A Virginia Senate committee today approved in a dramatic 8-to-7 vote a bill to require deposits on beer and soda bottles and cans, giving environmentalists and farmers their first Virginia victory on the issue after a decade of defeats.
The Agriculture, Conservation and Natural Resources Committee, which has killed similar bills repeatedly since 1972, this time turned its back on a spirited lobbying campaign by industry groups to kill the so-called "bottle bill," which is aimed at reducing litter and encouraging recycling. Although the bill faces an uncertain future on the floor of the Senate and in the House of Delegates, supporters were jubilant after the committee vote.
"I'm elated," said Sen. Madison E. Marye, a farmer and service station operator from southwest Virginia who sponsored the bill along with Northern Virginia senators Charles L. Waddell and Clive L. DuVal 2nd. "I think the old standby arguments the industry offered before have been shot down. They're going to have to come up with something new."
Testifying before an overflow hearing room crowd yesterday, Marye bemoaned the discarded bottles and cans that line the driveway to Thomas Jefferson's home, while industry executives said everyone from mom-and-pop grocery stores to Virginia's retarded citizens could be harmed by the bill.
Reynolds Metals Co. of Richmond, a major manufacturer of cans for the beverage industry, coordinated the opposition to the bill, while Sen. Frank W. Nolen, a Reynolds employe, led the losing fight against it on the committee. "The importance of the legislation to the 100,000 people I represent matters more than who I work for, and I'm voting for them," Nolen said after the vote.
Industry executives promised a renewed lobbying effort, with grocery owners, beer distributors and glass bottlers from every part of the state expected to visit their senators.
"From our point of view, we'll try to kill it on the floor," said Joseph Guiffre, a Budweiser distributor and state highway commissioner from Northern Virginia. "Imposing a bottle bill on us is like our trying to impose square wheels on Southern Railway."
Guiffre was responding to a question about Sen. Wiley F. Mitchell Jr., an Alexandria Republican and Southern Railway attorney who abstained from a committee vote last year but supported the bill yesterday. Sen. Evelyn M. Hailey (D-Norfolk), who said her son in Connecticut told her the bottle bill there works well, also switched her vote after opposing it last year when it lost 8 to 6.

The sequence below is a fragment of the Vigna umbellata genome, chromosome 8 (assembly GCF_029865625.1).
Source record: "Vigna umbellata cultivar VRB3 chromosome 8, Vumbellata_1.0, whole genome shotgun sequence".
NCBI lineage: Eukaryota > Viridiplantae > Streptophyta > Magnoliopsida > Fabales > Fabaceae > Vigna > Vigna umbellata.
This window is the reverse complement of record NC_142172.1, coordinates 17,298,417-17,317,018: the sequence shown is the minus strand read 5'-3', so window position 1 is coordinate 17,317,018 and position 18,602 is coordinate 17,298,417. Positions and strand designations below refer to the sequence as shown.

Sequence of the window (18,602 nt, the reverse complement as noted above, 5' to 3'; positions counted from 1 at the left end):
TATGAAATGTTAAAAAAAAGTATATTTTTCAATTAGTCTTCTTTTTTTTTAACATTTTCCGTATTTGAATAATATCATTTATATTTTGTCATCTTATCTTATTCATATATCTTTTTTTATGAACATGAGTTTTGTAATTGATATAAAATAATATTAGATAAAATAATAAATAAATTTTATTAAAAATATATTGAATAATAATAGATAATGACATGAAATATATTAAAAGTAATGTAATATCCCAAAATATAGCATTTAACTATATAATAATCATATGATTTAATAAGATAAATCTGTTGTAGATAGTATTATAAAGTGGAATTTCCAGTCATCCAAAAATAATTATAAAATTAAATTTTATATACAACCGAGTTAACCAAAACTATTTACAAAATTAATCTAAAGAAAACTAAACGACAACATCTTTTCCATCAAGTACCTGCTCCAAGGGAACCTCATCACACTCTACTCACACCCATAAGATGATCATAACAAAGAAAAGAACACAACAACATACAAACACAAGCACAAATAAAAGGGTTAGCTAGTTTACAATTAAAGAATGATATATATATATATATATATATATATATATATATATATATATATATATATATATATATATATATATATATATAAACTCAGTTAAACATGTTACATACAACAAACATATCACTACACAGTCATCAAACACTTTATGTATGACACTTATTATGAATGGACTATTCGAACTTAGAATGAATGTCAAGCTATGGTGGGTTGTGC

"I got two growls in the hall and two 'Good work!' " Hailey said after casting her crucial vote. "Now the lobbyists can go earn their pay."
The proposal would require 10-cent deposits on all beer and carbonated beverage bottles and cans, and all shopkeepers who sell a product would have to be willing to buy back the bottles. Nine states have approved similar laws, but four states rejected bottle bills in multimillion dollar referendum battles last November.
Proponents of the bill say it would save money and energy by spurring recovery of metal and glass, while decreasing litter that is ugly and dangerous to bicyclists and farm animals. Opponents say it places an unfair burden on one segment of industry, increases beer and soda costs to consumers and tends to drive customers across state lines to purchase their beverages.
Gene Moore, director of a Richmond workshop for the retarded and handicapped, said the bottle bill would hurt his program, which gets about $30,000 each year for collecting aluminum cans and selling them to a recycling company. Moore said he had been asked to testify by VOICE, Virginian Organized Industry for a Cleaner Environment. Proponents of the bill said workshops like Moore's could expand their programs under a mandatory deposit law.
Waddell said the bill succeeded today in part because Marye, a well-liked lawmaker with a down-home style, sponsored it instead of DuVal, who represents northern Fairfax County, or Waddell, who represents parts of Fairfax and Loudoun counties. "We finally decided to let a downstate legislator carry the ball to give it some credibility," said Waddell, who has been pushing for the bill since 1972. "I think it had been perceived as another wild-eyed Northern Virginian scheme."